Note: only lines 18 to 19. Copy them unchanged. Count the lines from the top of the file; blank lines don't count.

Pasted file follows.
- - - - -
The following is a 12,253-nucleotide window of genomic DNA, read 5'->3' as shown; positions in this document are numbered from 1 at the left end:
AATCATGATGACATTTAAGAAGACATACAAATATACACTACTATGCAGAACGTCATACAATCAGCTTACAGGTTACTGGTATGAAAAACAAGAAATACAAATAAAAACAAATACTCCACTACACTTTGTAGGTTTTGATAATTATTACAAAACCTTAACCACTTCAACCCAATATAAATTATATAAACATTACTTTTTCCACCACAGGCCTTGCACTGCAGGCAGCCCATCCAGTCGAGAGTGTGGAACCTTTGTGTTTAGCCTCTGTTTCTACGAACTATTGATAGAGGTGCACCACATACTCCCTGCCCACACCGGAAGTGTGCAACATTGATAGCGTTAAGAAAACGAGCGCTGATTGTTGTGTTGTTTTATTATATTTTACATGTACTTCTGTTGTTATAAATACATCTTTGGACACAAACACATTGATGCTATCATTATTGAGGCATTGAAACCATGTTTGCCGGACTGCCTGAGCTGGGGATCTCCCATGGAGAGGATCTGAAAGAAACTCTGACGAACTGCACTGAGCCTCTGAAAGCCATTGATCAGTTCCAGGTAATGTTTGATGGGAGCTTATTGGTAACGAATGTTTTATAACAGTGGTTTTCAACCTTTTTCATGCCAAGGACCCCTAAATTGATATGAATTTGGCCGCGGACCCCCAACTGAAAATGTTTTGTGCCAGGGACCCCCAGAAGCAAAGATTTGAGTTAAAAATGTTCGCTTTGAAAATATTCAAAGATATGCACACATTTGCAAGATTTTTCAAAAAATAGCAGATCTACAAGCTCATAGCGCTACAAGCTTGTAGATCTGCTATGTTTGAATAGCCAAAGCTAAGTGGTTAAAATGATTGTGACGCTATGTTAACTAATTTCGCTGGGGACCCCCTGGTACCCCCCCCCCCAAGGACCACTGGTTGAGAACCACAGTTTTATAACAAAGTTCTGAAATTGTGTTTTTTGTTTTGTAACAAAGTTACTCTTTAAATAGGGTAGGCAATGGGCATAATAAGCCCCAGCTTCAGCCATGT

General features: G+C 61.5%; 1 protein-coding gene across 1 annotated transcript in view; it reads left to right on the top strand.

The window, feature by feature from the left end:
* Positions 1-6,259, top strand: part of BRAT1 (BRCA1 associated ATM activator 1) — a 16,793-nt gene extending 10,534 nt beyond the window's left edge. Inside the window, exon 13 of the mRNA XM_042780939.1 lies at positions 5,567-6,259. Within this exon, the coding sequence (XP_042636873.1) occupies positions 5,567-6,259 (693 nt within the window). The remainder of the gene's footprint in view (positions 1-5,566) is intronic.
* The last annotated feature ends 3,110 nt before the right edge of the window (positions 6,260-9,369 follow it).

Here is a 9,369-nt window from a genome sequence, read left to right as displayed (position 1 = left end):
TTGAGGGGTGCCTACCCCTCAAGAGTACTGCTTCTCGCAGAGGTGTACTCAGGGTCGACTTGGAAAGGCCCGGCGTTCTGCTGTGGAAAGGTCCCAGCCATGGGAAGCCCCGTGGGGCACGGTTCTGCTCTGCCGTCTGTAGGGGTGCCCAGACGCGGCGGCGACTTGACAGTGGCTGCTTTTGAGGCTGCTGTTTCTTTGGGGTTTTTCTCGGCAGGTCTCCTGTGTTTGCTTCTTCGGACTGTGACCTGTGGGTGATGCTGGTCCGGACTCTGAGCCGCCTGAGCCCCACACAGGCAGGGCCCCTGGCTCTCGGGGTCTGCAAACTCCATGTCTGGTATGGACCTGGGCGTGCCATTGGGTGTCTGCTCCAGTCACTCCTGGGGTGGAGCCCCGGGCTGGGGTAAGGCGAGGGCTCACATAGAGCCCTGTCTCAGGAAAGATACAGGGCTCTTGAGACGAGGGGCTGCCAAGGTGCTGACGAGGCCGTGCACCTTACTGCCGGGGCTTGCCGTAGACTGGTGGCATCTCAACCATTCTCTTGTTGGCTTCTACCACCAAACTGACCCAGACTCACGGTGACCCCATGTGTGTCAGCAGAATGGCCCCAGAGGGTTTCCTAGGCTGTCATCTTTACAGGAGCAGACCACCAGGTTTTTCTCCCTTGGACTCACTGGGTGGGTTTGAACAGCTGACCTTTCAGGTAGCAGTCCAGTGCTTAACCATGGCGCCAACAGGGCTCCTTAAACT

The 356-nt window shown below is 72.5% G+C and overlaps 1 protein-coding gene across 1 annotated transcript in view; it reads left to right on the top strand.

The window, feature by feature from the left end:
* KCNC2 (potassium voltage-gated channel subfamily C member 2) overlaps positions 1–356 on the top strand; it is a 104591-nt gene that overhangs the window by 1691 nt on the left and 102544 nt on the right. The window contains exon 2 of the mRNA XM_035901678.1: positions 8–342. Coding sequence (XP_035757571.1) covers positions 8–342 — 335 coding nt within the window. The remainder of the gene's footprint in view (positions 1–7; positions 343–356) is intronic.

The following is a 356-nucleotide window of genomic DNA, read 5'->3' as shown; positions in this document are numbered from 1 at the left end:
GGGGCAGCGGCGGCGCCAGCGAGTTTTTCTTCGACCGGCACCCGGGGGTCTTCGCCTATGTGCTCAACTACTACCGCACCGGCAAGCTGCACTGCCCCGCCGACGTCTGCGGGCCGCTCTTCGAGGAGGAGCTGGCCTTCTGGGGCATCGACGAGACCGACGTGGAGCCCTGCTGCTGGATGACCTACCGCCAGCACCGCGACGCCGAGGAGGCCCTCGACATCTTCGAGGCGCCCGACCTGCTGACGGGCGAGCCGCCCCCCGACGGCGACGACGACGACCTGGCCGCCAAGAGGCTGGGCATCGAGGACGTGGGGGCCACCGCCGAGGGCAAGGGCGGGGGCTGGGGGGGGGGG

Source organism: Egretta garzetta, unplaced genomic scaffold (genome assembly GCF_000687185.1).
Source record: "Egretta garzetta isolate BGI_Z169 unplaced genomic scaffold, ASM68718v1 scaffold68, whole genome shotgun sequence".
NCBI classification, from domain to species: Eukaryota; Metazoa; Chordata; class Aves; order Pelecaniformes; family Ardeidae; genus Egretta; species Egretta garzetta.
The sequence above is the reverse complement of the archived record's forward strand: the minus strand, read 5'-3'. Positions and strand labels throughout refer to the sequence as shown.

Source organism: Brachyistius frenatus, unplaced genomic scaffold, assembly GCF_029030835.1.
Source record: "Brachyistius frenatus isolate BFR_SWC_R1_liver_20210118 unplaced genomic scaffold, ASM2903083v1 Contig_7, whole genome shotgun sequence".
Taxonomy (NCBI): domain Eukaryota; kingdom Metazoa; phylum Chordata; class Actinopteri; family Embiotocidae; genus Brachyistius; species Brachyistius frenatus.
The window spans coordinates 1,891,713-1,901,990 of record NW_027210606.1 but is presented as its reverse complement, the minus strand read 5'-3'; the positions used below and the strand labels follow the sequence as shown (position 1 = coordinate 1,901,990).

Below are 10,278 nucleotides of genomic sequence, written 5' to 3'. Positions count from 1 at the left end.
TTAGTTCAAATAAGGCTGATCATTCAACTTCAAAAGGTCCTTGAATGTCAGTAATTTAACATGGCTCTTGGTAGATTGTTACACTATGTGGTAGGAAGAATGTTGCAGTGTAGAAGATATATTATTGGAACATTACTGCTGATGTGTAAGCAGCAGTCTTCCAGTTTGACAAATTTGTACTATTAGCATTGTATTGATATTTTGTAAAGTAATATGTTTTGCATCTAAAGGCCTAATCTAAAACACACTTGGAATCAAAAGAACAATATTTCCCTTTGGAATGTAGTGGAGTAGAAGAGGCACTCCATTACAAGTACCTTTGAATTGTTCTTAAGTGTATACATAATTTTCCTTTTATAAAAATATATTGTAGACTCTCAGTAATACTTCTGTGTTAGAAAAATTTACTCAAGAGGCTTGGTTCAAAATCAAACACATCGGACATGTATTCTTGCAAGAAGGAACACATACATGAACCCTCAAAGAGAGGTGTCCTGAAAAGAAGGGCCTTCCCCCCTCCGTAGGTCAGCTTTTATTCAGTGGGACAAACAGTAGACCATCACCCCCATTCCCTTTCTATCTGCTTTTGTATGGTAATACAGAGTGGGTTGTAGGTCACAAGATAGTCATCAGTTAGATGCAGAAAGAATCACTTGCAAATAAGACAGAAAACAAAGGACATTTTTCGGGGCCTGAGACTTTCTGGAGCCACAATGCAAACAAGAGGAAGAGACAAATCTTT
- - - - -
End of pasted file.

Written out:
Source organism: Brachyistius frenatus, unplaced genomic scaffold, assembly GCF_029030835.1.
Source record: "Brachyistius frenatus isolate BFR_SWC_R1_liver_20210118 unplaced genomic scaffold, ASM2903083v1 Contig_7, whole genome shotgun sequence".